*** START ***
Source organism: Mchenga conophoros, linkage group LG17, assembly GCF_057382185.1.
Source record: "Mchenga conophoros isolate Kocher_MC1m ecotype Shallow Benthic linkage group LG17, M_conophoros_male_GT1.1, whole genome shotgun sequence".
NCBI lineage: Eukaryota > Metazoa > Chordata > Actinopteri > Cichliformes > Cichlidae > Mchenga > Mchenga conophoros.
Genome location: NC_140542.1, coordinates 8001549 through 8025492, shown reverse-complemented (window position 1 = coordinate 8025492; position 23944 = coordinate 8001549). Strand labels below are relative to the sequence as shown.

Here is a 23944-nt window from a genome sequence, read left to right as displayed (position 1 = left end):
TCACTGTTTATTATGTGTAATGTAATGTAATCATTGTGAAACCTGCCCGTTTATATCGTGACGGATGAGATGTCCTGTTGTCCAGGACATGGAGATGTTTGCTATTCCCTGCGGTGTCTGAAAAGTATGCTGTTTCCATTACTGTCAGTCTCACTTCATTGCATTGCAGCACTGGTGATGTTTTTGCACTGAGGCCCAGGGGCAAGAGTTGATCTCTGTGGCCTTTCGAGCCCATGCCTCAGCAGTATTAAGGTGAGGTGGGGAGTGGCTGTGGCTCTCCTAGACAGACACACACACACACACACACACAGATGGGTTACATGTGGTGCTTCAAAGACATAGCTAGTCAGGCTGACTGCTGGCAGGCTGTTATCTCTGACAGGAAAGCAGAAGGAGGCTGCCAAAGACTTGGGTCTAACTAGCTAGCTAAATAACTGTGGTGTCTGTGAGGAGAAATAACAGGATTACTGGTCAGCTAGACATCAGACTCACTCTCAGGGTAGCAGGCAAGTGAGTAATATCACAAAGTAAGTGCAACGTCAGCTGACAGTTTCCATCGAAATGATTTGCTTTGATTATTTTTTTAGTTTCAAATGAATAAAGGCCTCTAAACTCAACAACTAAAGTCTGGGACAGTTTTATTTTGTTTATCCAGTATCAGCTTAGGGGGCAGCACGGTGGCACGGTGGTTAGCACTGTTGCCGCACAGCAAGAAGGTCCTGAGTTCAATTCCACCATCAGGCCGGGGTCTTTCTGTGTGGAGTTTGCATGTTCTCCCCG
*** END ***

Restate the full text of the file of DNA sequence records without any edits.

Source organism: Mchenga conophoros, linkage group LG17, assembly GCF_057382185.1.
Source record: "Mchenga conophoros isolate Kocher_MC1m ecotype Shallow Benthic linkage group LG17, M_conophoros_male_GT1.1, whole genome shotgun sequence".
NCBI lineage: Eukaryota > Metazoa > Chordata > Actinopteri > Cichliformes > Cichlidae > Mchenga > Mchenga conophoros.
Genome location: NC_140542.1, coordinates 8001549 through 8025492, shown reverse-complemented (window position 1 = coordinate 8025492; position 23944 = coordinate 8001549). Strand labels below are relative to the sequence as shown.

Here is a 23944-nt window from a genome sequence, read left to right as displayed (position 1 = left end):
TCACTGTTTATTATGTGTAATGTAATGTAATCATTGTGAAACCTGCCCGTTTATATCGTGACGGATGAGATGTCCTGTTGTCCAGGACATGGAGATGTTTGCTATTCCCTGCGGTGTCTGAAAAGTATGCTGTTTCCATTACTGTCAGTCTCACTTCATTGCATTGCAGCACTGGTGATGTTTTTGCACTGAGGCCCAGGGGCAAGAGTTGATCTCTGTGGCCTTTCGAGCCCATGCCTCAGCAGTATTAAGGTGAGGTGGGGAGTGGCTGTGGCTCTCCTAGACAGACACACACACACACACACACACAGATGGGTTACATGTGGTGCTTCAAAGACATAGCTAGTCAGGCTGACTGCTGGCAGGCTGTTATCTCTGACAGGAAAGCAGAAGGAGGCTGCCAAAGACTTGGGTCTAACTAGCTAGCTAAATAACTGTGGTGTCTGTGAGGAGAAATAACAGGATTACTGGTCAGCTAGACATCAGACTCACTCTCAGGGTAGCAGGCAAGTGAGTAATATCACAAAGTAAGTGCAACGTCAGCTGACAGTTTCCATCGAAATGATTTGCTTTGATTATTTTTTTAGTTTCAAATGAATAAAGGCCTCTAAACTCAACAACTAAAGTCTGGGACAGTTTTATTTTGTTTATCCAGTATCAGCTTAGGGGGCAGCACGGTGGCACGGTGGTTAGCACTGTTGCCGCACAGCAAGAAGGTCCTGAGTTCAATTCCACCATCAGGCCGGGGTCTTTCTGTGTGGAGTTTGCATGTTCTCCCCG